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Every year about this time, at least for the past 14 years, credit union spokespersons start to crow loud and long about how much more consumers are satisfied as members of a credit union than as customers of a bank. Focal point of the annual good news since 1989 for credit unions is the annual American Banker/Gallup opinion poll. The results of the 2002 version, based on 1,000 telephone calls to U.S. households, were released on July 23rd. Lost in all the credit union self adulation is the fact that the consumer satisfaction gap between credit unions and banks has gradually narrowed over the years. I for one would have thought that credit unions would have pulled out of sight of banks by this time. At least based on the fact that banks continually seek new ways to make a fatter profit from customers while credit unions serve members as not-for-profit cooperatives. Consider for a moment that banks buy and sell each other and change names with the speed of a fast food joint. In the process, they seem intent on feeing their customers to death. Banks charge higher loan rates and pay less in interest than credit unions. It is well known that many banks have an attitude problem. Consumers are well aware that bank executives and boards enjoy compensation levels unknown to their CU counterparts. There’s more, but the point is, how, with all this negative baggage, do banks score as well as they do in this annual survey? And why isn’t the gap between banks and credit unions widening? Let’s look at some of this year’s numbers that bring smiles to credit union trade group executives. When it comes to fees, for example, credit unions get giddy over clobbering the banks by 24 percentage points. Fifty-three percent of survey respondents gave high marks to credit unions compared to a 29% fee rating for banks. Doesn’t it only make sense that credit unions would shine in an area that generates massive consumer criticism of banks-high fees? I don’t think either number is anything to be proud of. Although more and more credit unions are charging more and more fees, they haven’t come close to the profit-driven level of the typical bank. Credit union fee ratings should be much higher; bank fee ratings should be even lower. What about overall satisfaction levels? Seventy-six percent of respondents who indicated that they consider their credit union to be their primary financial institution said that they were “very satisfied” with their CU service. Shouldn’t it be higher? Seventy-six percent is very good, of course, and it is up from 75% last year. At least it is headed in the right direction. But banks, despite not providing the warm and fuzzy care and service credit unions claim to provide, also went up. While CUs classified as PFIs went up 1%, banks advanced 3%, from 58% to 61%. Granted 75% is better than 61%, but is it that much better as credit union spokesmen are claiming? And isn’t 61% “very satisfied” a pretty high mark for banks considering their recent track record? Each year I am troubled by this survey because nobody can tell me how many of the 1,000 consumers called actually belong to a credit union, and more specifically, belong to a CU that they consider their PFI. Virtually all bank customers would answer that their bank is their PFI. By virtue of what they offer and don’t offer their members, not all CUs can be considered PFIs. It is also troubling that credit unions took a big drop this year in “service improvement,” going from 40% last year to 31% this year. Banks on the other hand went up, from 16% to 20% thus closing the gap from 24 to 11 percentage points. Considering that both banks and credit unions are in the service business, the service improvement rating by both is pretty sad. One of the survey’s big surprises was that credit unions really topped banks in the online realm. The CU numbers for online bill pay rose from 15% to 24% compared to only 11% for banks. As Johnny-come-latelys in the high-tech business, it appears that credit unions are utilizing the latest technology in serving a growing number of receptive members. There are many other findings of interest to credit unions. For example, it identified a need to step up financial planning and brokerage offerings. Seventy percent in the 18-34 age group want them. What it appears that they don’t want is aggregation services or the ability to do transactions on a wireless device. Survey results also reinforce the need to pay attention to convenience, a word that is uppermost in the minds of consumers. Finally, credit unions can no longer take their leadership role in the area of consumer trust for granted. The overall level of trust, possibly fallout from Enron, WorldCom, et al, has gone down. Worse, some respondents rank banks more trustworthy than credit unions. As it does every year, the most important message that this survey delivers is that credit unions continue to do a very good job serving those members who consider their credit union their primary financial institution, certainly better than banks on a consistent basis. But it also sends a message that just maybe credit unions are starting to slip a bit more than they should. Why? It is obvious to me that credit unions can no longer get by on their good name, the slogan of the week, or by providing member service that is anything but of the “knock your socks off” variety. The credit union goal should be to find ways to get all important numbers as close to 100% as humanly possible. Good survey results or not, this is not the time to only look in the credit union’s rear view mirror. This is definitely not the time to become smug and complacent. Comments? Call 1-800-345-9936, Ext. 15, or Fax 561-683-8514, or E-mail [email protected]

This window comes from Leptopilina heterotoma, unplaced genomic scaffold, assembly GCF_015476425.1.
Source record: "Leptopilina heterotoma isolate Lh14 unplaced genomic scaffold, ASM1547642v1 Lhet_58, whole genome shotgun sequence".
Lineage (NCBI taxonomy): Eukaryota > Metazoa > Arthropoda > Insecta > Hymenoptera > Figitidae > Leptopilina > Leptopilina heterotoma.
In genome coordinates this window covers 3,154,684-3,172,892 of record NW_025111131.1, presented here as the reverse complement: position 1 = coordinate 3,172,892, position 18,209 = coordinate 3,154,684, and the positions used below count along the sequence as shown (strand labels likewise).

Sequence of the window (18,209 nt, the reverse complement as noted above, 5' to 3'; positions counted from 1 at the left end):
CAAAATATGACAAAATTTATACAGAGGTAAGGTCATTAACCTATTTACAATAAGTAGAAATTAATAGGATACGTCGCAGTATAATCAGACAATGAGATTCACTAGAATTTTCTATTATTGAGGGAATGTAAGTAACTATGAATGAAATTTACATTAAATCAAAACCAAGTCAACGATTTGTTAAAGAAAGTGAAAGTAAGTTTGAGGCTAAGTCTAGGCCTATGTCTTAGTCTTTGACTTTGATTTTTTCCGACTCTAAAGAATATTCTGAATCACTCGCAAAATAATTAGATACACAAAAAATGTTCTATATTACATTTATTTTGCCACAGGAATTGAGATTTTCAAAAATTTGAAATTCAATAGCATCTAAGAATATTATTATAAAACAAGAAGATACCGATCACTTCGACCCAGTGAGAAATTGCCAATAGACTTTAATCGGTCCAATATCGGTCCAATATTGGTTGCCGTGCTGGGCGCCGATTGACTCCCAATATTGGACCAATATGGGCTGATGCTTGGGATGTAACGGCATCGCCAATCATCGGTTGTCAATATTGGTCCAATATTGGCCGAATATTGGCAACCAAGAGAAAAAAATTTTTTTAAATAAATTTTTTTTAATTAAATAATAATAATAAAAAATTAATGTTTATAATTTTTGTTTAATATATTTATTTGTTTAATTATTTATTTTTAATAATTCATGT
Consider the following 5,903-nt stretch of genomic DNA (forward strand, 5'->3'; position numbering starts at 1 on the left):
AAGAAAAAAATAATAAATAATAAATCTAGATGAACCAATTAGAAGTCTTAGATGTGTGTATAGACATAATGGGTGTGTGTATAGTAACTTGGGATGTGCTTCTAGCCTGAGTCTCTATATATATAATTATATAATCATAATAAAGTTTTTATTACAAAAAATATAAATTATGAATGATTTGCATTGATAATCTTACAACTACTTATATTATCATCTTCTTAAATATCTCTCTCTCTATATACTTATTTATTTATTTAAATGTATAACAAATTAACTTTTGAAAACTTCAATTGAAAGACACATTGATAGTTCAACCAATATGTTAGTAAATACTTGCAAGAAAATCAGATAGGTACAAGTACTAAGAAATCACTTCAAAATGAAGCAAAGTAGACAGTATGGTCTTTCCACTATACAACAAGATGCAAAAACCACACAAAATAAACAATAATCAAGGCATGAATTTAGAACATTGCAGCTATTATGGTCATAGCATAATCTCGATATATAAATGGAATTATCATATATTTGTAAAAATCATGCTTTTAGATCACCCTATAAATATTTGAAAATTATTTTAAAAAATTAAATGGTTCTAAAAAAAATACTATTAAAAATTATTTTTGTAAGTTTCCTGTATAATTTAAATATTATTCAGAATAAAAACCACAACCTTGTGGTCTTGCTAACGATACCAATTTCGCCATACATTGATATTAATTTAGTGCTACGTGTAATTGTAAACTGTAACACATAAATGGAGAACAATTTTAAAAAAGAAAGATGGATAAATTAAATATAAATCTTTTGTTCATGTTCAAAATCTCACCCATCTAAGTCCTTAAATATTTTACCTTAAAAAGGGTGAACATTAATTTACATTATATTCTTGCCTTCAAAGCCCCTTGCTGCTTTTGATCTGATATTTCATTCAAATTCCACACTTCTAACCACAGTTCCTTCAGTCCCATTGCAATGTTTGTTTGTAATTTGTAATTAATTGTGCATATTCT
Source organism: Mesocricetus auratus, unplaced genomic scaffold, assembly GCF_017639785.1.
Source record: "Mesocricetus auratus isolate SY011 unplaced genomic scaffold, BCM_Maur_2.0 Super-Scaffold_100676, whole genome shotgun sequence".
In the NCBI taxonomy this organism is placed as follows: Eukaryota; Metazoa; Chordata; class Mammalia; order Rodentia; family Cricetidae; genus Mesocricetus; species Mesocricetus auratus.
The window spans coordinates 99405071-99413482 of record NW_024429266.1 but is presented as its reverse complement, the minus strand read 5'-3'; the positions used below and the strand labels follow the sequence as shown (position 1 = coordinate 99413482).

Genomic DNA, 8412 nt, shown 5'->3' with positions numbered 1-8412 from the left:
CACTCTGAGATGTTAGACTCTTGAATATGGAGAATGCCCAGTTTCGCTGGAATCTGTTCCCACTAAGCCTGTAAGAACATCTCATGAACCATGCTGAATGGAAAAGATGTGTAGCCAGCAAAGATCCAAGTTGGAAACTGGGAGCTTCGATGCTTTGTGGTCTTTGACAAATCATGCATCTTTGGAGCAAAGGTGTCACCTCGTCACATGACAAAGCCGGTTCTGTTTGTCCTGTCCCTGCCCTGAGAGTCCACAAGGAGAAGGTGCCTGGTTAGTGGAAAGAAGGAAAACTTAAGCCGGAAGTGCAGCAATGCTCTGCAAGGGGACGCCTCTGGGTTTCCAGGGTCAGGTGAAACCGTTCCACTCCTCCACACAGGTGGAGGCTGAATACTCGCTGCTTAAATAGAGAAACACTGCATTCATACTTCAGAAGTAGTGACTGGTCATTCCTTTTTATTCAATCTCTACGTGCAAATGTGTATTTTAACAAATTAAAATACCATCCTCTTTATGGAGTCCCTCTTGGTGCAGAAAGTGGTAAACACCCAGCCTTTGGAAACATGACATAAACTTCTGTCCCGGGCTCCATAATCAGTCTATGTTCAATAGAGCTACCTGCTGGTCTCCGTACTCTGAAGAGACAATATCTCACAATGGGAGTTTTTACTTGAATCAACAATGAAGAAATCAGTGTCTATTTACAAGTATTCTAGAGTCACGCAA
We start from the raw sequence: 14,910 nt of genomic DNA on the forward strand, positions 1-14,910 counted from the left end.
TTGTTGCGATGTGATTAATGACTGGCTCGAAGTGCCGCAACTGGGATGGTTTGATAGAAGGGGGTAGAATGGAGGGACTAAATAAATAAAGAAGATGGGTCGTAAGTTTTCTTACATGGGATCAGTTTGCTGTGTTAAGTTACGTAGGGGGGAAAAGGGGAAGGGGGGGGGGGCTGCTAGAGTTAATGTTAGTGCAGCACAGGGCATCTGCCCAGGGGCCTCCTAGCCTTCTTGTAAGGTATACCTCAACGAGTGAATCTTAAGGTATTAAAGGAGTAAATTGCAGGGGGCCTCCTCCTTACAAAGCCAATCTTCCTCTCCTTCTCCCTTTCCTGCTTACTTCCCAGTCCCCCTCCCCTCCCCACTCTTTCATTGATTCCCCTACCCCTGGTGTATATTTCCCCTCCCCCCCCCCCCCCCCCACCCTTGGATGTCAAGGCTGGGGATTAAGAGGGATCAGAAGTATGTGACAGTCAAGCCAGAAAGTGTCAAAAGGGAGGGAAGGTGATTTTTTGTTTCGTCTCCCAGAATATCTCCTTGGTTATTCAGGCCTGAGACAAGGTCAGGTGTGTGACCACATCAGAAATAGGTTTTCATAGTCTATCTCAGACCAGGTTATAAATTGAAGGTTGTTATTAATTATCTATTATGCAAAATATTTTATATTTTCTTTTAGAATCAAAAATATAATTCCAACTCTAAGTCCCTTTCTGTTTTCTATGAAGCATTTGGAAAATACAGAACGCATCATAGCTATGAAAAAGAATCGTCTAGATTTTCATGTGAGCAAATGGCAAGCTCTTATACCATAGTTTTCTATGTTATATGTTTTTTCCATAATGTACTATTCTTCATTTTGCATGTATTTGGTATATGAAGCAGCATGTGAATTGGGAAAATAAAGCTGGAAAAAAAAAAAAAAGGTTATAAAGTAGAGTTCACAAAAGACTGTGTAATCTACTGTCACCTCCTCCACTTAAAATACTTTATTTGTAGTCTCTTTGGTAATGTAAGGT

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Peter Westerman

Credit Union Times

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